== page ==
"The Talmud distinguishes two classes of publicans-the tax-gatherer in general (Gabbai) and the Mokhes or Mokhsa, who was specially the douanier, or customhouse official. Although both classes fell under the rabbinic ban, the douanier-such as Matthew was-was the object of chief execration. And this because his exactions were more vexatious and gave more scope to rapacity. The Gabbai, or tax-gatherer, collected the regular dues, which consisted of ground, income, and poll tax. . . . If this offered many opportunities for vexatious exactions and rapacious injustice, the Mokhes might inflict much greater hardship upon the poor people. There was a tax and duty upon all imports and exports; on all that was bought and sold; bridge money, road money, harbor dues, town dues, etc. The classical reader knows the ingenuity which could invent a tax and find a name for every kind of exaction, such as on axles, wheels, pack animals, pedestrians, roads, highways; on admission to markets; on carriers, bridges, ships, and quays; on crossing rivers, on dams, on licenses-in short, on such a variety of objects that even the research of modern scholars has not been able to identify all the names. But even this was as nothing compared to the vexation of being constantly stopped on the journey, having to unload all one's pack animals, when every bale and package was opened, and the contents tumbled about, private letters opened, and the Mokhes ruled supreme in his insolence and rapacity" (Edersheim, Life and Times of Jesus the Messiah, 1:515 ff.).

These tax collectors gathered several different types of taxes. Rome levied upon the Jews a land tax, a poll tax, even a tax for the operation of the Temple. There were different kinds of taxes for every territory. For example, since some provinces, like Galilee, were not under an imperial governor, taxes remained in the province rather than going to the imperial treasury at Rome. This is one reason why the Pharisees in Judea (an imperial province) came to ask Jesus, "Is it lawful to pay taxes to Caesar, or not?" (Matt 22:17).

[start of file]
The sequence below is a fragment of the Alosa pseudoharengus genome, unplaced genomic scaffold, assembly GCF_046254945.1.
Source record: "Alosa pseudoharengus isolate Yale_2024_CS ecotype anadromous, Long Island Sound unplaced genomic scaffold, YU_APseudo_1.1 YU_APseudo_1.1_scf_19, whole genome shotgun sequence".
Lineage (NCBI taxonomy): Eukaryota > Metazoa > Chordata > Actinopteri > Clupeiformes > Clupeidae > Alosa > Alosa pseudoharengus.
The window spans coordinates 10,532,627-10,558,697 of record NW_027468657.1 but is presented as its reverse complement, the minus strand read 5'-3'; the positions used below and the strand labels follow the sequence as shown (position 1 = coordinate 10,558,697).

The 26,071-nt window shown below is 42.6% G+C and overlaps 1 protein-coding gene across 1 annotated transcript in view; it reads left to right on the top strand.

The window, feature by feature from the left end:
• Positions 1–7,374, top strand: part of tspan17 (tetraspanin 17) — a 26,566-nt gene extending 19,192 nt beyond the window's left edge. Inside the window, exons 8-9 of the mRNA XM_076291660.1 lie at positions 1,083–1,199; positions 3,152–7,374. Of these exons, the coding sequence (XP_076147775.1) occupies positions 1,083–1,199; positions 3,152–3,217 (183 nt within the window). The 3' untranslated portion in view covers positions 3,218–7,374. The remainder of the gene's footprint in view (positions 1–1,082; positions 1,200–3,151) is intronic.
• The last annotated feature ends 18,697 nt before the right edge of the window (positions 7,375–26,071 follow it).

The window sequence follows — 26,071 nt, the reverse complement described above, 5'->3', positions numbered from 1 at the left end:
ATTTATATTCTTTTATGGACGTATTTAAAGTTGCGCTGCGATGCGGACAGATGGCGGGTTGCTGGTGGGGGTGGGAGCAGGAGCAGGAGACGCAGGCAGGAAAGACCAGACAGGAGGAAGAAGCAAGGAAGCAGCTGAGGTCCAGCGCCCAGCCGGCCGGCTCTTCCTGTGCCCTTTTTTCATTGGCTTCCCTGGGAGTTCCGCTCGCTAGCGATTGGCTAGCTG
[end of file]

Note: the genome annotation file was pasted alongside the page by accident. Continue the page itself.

Levi or Matthew, gathered the customs on exports and imports and taxes (Matt 9:9-11; Mark 2:14, etc.). The office for "receipt of custom" was at city gates, on public roads, or bridges. Levi's post was on the great road between Damascus and the seaports of Phoenicia.

Zacchaeus' head quarters were in Jericho, which was a great center for the balsam trade. In fact this was the territory where the famed Marc Anthony purchased balsam plantations for Queen Cleopatra. It is interesting that when Jesus was in Jericho He preferred to eat at the publicanís house than any of the priests who lived in Jericho, who were said to have numbered over 10,000, which reveals the honor that He bestowed upon Zacchaeus and the scorn for the Jewish priesthood.

 

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Tax Collectors


 

Coin showing the facade of Herod's Temple

Table of Contents

The Tax Collectors
Overview
Their Name
Their History
Their Customs
NT Tax Collectors
Jesus and Tax Collectors
Dictionaries
Encyclopedias
Index
Conclusion